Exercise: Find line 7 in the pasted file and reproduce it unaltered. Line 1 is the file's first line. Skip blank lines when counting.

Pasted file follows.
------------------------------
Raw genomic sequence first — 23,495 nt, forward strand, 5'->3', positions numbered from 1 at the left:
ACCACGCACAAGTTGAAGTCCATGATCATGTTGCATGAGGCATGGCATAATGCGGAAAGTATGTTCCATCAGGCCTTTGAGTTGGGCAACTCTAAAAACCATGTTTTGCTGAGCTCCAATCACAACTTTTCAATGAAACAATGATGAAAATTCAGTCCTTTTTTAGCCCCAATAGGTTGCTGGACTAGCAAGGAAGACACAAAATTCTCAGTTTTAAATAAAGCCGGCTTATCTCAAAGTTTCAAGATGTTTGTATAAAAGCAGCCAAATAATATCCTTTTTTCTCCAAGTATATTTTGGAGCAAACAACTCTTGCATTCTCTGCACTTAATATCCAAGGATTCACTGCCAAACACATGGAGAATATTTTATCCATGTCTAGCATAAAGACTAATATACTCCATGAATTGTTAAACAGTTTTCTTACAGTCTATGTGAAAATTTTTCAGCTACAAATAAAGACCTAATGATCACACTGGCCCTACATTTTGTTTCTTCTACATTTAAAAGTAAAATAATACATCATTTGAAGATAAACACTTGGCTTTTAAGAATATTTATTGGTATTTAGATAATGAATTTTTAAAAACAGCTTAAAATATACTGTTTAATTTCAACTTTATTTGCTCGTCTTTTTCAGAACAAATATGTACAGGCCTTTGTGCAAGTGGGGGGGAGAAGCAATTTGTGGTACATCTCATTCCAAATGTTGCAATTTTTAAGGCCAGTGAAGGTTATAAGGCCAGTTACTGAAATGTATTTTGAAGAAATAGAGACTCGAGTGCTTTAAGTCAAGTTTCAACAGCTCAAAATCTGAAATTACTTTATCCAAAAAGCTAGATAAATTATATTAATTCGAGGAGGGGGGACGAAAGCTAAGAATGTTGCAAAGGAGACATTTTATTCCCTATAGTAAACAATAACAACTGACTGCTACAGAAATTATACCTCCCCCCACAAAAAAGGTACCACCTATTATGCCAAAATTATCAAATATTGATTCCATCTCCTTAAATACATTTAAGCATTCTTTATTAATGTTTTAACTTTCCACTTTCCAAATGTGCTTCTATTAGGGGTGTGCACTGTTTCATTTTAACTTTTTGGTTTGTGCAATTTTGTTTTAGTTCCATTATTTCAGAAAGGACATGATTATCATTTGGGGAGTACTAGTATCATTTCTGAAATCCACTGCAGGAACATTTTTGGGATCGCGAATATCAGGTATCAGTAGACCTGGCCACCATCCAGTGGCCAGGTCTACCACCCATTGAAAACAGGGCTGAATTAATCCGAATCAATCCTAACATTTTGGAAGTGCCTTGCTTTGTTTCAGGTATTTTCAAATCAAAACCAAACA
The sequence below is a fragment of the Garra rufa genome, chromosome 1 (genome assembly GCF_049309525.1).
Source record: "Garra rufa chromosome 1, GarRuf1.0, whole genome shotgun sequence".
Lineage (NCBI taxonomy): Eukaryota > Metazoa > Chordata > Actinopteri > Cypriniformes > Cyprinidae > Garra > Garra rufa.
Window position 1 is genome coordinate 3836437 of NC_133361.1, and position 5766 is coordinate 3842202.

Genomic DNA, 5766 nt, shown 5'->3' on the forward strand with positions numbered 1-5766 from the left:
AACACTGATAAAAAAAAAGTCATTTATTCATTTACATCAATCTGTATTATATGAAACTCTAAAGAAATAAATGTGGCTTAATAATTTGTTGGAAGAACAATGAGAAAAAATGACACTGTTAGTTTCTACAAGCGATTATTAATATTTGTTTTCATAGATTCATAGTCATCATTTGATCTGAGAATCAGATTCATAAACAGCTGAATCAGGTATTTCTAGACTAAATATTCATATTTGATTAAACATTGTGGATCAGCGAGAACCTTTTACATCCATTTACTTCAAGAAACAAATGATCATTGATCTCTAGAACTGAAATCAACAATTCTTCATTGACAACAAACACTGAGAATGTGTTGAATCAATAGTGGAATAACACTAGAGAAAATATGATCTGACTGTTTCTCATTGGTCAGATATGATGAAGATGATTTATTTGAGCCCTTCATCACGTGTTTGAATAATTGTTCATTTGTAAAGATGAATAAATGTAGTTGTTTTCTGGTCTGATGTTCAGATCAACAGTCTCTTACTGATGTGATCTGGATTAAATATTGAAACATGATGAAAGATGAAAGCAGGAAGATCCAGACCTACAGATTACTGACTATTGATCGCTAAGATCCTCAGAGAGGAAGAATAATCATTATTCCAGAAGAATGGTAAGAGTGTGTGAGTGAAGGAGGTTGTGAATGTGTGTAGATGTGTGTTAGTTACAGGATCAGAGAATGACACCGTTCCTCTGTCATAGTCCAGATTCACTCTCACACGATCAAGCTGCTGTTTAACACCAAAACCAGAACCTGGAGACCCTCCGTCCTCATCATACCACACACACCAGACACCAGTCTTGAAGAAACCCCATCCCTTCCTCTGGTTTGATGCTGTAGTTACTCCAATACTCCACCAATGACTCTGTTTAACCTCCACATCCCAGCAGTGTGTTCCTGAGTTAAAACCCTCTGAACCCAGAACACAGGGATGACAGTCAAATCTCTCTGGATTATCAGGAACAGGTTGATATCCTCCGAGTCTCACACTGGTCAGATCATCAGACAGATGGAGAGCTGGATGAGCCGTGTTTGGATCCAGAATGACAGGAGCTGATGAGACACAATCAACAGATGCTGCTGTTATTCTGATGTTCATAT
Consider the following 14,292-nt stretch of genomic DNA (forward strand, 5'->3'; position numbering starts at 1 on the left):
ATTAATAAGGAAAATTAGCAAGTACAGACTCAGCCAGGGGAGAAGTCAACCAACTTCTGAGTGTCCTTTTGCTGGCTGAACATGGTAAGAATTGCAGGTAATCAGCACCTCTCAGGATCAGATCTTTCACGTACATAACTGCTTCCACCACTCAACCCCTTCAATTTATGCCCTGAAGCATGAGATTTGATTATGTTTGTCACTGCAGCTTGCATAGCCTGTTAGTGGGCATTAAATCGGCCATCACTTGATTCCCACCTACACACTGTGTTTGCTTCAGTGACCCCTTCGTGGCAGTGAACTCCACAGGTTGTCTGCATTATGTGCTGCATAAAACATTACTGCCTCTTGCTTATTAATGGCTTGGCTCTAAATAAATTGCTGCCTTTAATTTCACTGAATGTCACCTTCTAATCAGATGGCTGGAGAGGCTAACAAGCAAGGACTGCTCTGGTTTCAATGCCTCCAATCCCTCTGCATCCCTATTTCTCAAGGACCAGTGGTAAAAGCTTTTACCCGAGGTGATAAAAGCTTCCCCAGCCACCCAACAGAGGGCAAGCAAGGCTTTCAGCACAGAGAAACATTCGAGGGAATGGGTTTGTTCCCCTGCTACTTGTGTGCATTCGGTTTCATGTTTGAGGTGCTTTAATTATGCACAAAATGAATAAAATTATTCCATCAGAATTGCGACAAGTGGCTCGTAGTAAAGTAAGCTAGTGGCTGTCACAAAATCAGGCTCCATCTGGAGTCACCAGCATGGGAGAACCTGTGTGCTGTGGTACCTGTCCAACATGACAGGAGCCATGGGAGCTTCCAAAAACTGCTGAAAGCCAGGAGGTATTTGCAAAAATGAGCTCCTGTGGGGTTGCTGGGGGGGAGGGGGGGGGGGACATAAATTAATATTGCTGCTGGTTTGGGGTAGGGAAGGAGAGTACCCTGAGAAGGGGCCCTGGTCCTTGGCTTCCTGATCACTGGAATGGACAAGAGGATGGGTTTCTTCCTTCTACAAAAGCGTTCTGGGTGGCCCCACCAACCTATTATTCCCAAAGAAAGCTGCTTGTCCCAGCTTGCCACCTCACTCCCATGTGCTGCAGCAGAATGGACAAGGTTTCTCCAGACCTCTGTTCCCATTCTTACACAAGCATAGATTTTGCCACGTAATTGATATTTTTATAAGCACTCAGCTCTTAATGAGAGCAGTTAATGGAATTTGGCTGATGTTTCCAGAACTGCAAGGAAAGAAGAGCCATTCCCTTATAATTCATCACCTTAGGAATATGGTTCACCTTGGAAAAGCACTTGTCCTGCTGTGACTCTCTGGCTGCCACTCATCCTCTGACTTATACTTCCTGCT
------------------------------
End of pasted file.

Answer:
Genomic DNA, 5766 nt, shown 5'->3' on the forward strand with positions numbered 1-5766 from the left: